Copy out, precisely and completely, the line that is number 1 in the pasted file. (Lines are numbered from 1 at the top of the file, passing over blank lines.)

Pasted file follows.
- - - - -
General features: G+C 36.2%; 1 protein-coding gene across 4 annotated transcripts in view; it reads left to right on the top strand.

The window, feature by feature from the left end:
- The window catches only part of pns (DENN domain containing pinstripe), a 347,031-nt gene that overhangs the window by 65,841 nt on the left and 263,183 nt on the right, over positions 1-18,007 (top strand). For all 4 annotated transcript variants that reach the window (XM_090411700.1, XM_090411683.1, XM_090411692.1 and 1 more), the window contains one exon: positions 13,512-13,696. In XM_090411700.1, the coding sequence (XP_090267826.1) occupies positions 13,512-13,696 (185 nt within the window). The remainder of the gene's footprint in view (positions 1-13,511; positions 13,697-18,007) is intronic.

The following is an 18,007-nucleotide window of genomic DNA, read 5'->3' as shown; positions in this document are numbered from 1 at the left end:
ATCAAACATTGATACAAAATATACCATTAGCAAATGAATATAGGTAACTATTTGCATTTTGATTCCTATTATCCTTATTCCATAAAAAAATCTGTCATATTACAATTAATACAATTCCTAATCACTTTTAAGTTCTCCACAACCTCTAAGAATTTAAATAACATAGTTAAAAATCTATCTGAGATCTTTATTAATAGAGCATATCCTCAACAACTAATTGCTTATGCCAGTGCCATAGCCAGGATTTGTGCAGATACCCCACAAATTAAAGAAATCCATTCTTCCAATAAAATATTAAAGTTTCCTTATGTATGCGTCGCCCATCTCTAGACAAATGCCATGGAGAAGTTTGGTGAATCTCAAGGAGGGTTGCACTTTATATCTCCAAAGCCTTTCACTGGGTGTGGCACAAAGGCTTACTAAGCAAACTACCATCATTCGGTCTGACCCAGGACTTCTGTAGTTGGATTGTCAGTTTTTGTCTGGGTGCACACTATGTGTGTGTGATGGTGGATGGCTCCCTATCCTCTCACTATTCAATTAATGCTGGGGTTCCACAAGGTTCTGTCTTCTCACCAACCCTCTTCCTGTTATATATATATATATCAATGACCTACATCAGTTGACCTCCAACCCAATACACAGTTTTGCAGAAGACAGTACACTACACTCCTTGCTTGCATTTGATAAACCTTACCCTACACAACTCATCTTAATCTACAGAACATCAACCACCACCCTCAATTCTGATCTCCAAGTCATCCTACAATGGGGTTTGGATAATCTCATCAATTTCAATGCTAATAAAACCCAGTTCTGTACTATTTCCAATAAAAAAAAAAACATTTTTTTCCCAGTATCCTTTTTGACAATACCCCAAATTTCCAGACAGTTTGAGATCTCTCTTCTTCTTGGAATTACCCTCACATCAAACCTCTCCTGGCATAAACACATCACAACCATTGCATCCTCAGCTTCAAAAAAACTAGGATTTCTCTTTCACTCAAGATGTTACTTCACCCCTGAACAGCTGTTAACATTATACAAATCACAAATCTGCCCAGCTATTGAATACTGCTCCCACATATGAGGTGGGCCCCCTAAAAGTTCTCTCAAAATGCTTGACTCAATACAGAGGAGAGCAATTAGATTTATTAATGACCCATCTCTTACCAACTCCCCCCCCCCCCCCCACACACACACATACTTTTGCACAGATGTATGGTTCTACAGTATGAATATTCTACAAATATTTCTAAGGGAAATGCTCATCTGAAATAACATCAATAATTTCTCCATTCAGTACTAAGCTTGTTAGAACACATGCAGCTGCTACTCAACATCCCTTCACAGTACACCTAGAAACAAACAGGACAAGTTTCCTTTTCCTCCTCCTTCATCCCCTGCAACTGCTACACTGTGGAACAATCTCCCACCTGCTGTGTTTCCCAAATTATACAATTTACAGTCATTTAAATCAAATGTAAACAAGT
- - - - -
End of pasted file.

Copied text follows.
General features: G+C 36.2%; 1 protein-coding gene across 4 annotated transcripts in view; it reads left to right on the top strand.